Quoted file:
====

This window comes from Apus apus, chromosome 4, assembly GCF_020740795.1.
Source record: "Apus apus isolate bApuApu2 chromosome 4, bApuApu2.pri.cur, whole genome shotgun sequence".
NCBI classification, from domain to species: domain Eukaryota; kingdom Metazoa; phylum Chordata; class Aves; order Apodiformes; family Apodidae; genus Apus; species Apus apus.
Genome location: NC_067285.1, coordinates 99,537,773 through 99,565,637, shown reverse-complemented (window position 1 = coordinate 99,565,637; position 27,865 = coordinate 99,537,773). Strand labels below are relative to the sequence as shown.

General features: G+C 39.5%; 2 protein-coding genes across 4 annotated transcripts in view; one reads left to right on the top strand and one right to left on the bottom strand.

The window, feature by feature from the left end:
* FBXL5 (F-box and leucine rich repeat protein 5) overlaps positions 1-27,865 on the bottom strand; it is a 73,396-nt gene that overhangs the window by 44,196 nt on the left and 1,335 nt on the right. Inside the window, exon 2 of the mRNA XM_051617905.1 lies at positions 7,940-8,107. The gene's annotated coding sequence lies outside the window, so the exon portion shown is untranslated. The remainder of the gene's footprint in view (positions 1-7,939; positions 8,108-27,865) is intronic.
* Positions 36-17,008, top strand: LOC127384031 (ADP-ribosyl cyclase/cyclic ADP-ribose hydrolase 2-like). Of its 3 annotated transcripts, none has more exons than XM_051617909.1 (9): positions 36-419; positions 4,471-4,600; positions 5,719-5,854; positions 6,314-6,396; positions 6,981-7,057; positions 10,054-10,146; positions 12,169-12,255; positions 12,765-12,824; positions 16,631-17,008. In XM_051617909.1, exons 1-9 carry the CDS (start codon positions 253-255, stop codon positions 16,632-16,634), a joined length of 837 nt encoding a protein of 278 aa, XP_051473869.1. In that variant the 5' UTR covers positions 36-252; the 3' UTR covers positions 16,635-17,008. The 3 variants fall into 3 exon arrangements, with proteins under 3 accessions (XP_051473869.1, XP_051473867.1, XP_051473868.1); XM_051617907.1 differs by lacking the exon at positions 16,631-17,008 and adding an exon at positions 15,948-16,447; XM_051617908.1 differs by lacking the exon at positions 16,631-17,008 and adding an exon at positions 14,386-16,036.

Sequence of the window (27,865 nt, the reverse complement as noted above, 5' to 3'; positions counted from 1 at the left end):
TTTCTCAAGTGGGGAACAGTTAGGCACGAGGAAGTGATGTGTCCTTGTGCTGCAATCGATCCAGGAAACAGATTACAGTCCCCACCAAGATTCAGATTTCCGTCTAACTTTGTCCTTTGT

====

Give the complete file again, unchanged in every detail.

This window comes from Apus apus, chromosome 4, assembly GCF_020740795.1.
Source record: "Apus apus isolate bApuApu2 chromosome 4, bApuApu2.pri.cur, whole genome shotgun sequence".
NCBI classification, from domain to species: domain Eukaryota; kingdom Metazoa; phylum Chordata; class Aves; order Apodiformes; family Apodidae; genus Apus; species Apus apus.
Genome location: NC_067285.1, coordinates 99,537,773 through 99,565,637, shown reverse-complemented (window position 1 = coordinate 99,565,637; position 27,865 = coordinate 99,537,773). Strand labels below are relative to the sequence as shown.

General features: G+C 39.5%; 2 protein-coding genes across 4 annotated transcripts in view; one reads left to right on the top strand and one right to left on the bottom strand.

The window, feature by feature from the left end:
* FBXL5 (F-box and leucine rich repeat protein 5) overlaps positions 1-27,865 on the bottom strand; it is a 73,396-nt gene that overhangs the window by 44,196 nt on the left and 1,335 nt on the right. Inside the window, exon 2 of the mRNA XM_051617905.1 lies at positions 7,940-8,107. The gene's annotated coding sequence lies outside the window, so the exon portion shown is untranslated. The remainder of the gene's footprint in view (positions 1-7,939; positions 8,108-27,865) is intronic.
* Positions 36-17,008, top strand: LOC127384031 (ADP-ribosyl cyclase/cyclic ADP-ribose hydrolase 2-like). Of its 3 annotated transcripts, none has more exons than XM_051617909.1 (9): positions 36-419; positions 4,471-4,600; positions 5,719-5,854; positions 6,314-6,396; positions 6,981-7,057; positions 10,054-10,146; positions 12,169-12,255; positions 12,765-12,824; positions 16,631-17,008. In XM_051617909.1, exons 1-9 carry the CDS (start codon positions 253-255, stop codon positions 16,632-16,634), a joined length of 837 nt encoding a protein of 278 aa, XP_051473869.1. In that variant the 5' UTR covers positions 36-252; the 3' UTR covers positions 16,635-17,008. The 3 variants fall into 3 exon arrangements, with proteins under 3 accessions (XP_051473869.1, XP_051473867.1, XP_051473868.1); XM_051617907.1 differs by lacking the exon at positions 16,631-17,008 and adding an exon at positions 15,948-16,447; XM_051617908.1 differs by lacking the exon at positions 16,631-17,008 and adding an exon at positions 14,386-16,036.

Sequence of the window (27,865 nt, the reverse complement as noted above, 5' to 3'; positions counted from 1 at the left end):
TTTCTCAAGTGGGGAACAGTTAGGCACGAGGAAGTGATGTGTCCTTGTGCTGCAATCGATCCAGGAAACAGATTACAGTCCCCACCAAGATTCAGATTTCCGTCTAACTTTGTCCTTTGT